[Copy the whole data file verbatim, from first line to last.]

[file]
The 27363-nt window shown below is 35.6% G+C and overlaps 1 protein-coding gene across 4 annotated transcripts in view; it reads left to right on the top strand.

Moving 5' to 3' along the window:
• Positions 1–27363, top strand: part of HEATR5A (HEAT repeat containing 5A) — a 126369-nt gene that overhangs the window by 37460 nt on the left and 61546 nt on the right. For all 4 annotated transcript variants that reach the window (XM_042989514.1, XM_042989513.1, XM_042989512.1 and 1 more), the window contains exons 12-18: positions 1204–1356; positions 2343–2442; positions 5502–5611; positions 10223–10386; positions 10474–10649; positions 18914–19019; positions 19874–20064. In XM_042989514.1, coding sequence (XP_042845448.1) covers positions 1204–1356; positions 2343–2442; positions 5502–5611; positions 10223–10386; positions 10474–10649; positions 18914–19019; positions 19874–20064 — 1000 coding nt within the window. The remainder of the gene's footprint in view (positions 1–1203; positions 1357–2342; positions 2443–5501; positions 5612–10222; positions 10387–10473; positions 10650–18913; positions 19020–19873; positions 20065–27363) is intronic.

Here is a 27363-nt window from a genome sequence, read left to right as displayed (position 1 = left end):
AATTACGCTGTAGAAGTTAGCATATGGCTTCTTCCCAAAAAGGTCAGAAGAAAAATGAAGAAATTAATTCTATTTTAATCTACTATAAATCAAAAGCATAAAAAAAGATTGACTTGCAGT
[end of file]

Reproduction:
The 27363-nt window shown below is 35.6% G+C and overlaps 1 protein-coding gene across 4 annotated transcripts in view; it reads left to right on the top strand.

Moving 5' to 3' along the window:
• Positions 1–27363, top strand: part of HEATR5A (HEAT repeat containing 5A) — a 126369-nt gene that overhangs the window by 37460 nt on the left and 61546 nt on the right. For all 4 annotated transcript variants that reach the window (XM_042989514.1, XM_042989513.1, XM_042989512.1 and 1 more), the window contains exons 12-18: positions 1204–1356; positions 2343–2442; positions 5502–5611; positions 10223–10386; positions 10474–10649; positions 18914–19019; positions 19874–20064. In XM_042989514.1, coding sequence (XP_042845448.1) covers positions 1204–1356; positions 2343–2442; positions 5502–5611; positions 10223–10386; positions 10474–10649; positions 18914–19019; positions 19874–20064 — 1000 coding nt within the window. The remainder of the gene's footprint in view (positions 1–1203; positions 1357–2342; positions 2443–5501; positions 5612–10222; positions 10387–10473; positions 10650–18913; positions 19020–19873; positions 20065–27363) is intronic.

Here is a 27363-nt window from a genome sequence, read left to right as displayed (position 1 = left end):
AATTACGCTGTAGAAGTTAGCATATGGCTTCTTCCCAAAAAGGTCAGAAGAAAAATGAAGAAATTAATTCTATTTTAATCTACTATAAATCAAAAGCATAAAAAAAGATTGACTTGCAGT